Both Letts and Andrzej Lukowski (Time Out), queried Henry’s ability to carry Troy’s darker moments, but even Lukowski, the most critical, admitted “Henry indubitably pulls it off”. Others praised his “truly great performance”, “massive presence and emotional power” and “undeniable gravitas” and Libby Purves (Times) declared: “Henry joins the ranks of great stage actors.”
Some found the Wilson’s 1980s play ‘clunky’, and ‘wordy’ but Paulette Randall’s production was generally praised, Taylor calling it “a beautifully judged and bruisingly powerful revival”. Letts declared the supporting cast “almost flawless”. Lukowski wrote of “a terrific ensemble… with Tanya Moodie particularly wonderful as Troy’s wife Rose, a woman whose radiant decency shines a light into Troy’s deep flaws” – others called her ‘magnificent’ or ‘excellent’.
But it’s Henry’s moment – as Coveney concluded, his is “the must-see performance in town.”
Runs to September 14. Click here to save to your Playlist.
Private Lives, Gielgud Theatre (4 star average)
Over at the Gielgud, we find spoiled, white, 1930s bohemian Brits. Jonathan Kent’s Private Lives for the Chichester Festival, the third West End version in four years, gained a similar 4-star average from 10 pros. Most felt this production outshone previous incarnations, due to what Paul Taylor described as the leads’ “almost indecently natural and combustible chemistry” and Charles Spencer called the “sense of unbuttoned intimacy and desire” between leads Anna Chancellor and Toby Stephens.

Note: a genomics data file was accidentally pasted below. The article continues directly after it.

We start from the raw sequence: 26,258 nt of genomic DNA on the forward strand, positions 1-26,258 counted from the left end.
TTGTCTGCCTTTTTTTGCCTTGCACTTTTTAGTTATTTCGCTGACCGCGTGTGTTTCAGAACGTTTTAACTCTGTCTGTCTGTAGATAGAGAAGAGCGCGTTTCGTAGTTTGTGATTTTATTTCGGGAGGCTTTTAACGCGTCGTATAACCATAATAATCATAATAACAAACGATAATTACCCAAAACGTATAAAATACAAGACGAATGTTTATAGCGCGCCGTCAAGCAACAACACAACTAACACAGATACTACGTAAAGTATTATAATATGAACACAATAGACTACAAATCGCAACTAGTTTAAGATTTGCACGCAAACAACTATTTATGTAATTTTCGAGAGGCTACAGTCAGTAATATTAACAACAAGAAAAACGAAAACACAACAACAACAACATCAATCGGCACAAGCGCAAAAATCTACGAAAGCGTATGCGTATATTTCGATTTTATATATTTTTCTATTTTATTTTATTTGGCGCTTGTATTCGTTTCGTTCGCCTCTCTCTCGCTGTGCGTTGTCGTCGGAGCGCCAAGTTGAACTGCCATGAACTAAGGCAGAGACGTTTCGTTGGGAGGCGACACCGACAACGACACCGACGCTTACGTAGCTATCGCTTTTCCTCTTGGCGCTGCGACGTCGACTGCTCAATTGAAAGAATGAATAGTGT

Taylor calls Kent’s production “dazzling, razor-sharp” and its freshness, inventiveness and pace were praised, but while there were also plaudits for supporting cast and set design, it was the central performances that won over most critics. Henry Hitchings explained: “Coward’s barbed masterpiece calls for actors who can express themselves in a rich variety of ways, and Chancellor serves up a mix of imperious elegance and bohemian weariness, with more than the odd touch of slinky danger. Stephens switches deftly from villainous virility to a clown’s extravagance, and from petulance to a suave drawl… I can’t recall having seen him give a better performance.”
Even Lyn Barber (Guardian), who complained of missing chemistry and sparkle, found “Anna Chancellor’s rangy thoroughbred Amanda…thrilling, exuding the mixture of jagged sophistication and nervy restlessness that the role demands, along with an intense neediness beneath the insouciant exterior.”
Michael Coveney (What’s On Stage), outlined the production’s appeal: “What Coward called the lightest of light comedies is actually a charade of chauvinism; a steely, stylish battle of egotism and sexual attraction…And of course it’s so brilliantly funny you hardly have time to catch your breath as Jonathan Kent’s production batters at your twin reactions of delight and disapproval.”
Runs to September 21. Click here to save to your Playlist.